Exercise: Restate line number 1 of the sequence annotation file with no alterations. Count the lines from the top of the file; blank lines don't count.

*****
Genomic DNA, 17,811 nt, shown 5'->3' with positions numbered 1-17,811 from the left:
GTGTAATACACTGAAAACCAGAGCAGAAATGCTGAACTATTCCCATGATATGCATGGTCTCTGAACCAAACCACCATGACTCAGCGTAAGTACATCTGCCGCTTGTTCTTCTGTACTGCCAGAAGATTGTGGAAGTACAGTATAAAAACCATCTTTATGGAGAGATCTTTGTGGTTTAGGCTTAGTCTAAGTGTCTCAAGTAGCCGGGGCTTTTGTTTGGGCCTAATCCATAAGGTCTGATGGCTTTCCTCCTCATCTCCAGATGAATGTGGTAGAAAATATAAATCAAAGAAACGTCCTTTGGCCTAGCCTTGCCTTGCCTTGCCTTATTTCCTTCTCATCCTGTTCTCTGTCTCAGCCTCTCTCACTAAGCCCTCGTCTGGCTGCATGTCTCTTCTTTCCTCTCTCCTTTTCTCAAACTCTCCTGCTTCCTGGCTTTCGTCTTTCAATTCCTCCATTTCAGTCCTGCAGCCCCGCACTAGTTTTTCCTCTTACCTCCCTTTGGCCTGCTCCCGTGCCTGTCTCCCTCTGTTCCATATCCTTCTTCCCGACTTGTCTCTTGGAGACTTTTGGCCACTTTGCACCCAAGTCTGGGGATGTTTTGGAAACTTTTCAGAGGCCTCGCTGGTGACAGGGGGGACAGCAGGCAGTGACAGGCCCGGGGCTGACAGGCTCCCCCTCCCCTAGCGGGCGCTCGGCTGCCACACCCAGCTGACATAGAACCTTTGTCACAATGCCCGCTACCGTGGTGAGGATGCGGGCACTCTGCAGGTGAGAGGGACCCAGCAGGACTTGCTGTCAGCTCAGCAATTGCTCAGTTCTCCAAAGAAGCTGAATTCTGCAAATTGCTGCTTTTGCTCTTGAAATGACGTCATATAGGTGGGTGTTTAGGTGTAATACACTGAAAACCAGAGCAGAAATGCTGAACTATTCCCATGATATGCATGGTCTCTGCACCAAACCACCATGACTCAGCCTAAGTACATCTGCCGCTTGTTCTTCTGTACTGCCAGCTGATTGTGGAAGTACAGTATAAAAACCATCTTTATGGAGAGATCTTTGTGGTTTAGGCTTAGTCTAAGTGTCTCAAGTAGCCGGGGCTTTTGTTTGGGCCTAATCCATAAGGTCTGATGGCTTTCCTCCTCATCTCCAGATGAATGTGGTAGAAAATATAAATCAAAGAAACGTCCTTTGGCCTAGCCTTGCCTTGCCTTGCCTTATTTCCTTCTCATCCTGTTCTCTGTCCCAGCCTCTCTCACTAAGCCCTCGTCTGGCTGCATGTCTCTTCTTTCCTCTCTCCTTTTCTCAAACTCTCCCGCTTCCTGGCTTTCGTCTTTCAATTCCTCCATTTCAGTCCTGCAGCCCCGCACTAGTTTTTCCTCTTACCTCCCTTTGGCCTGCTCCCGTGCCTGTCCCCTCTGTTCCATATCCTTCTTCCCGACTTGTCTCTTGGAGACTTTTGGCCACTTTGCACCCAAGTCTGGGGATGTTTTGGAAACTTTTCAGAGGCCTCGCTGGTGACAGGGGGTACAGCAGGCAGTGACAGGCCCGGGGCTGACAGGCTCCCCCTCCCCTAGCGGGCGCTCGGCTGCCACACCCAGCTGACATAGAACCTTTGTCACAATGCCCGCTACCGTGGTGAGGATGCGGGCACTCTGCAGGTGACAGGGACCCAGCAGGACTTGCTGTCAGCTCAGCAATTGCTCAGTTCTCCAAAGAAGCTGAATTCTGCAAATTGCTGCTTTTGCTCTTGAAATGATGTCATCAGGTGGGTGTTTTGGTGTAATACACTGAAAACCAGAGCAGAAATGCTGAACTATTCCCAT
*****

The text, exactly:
Genomic DNA, 17,811 nt, shown 5'->3' with positions numbered 1-17,811 from the left: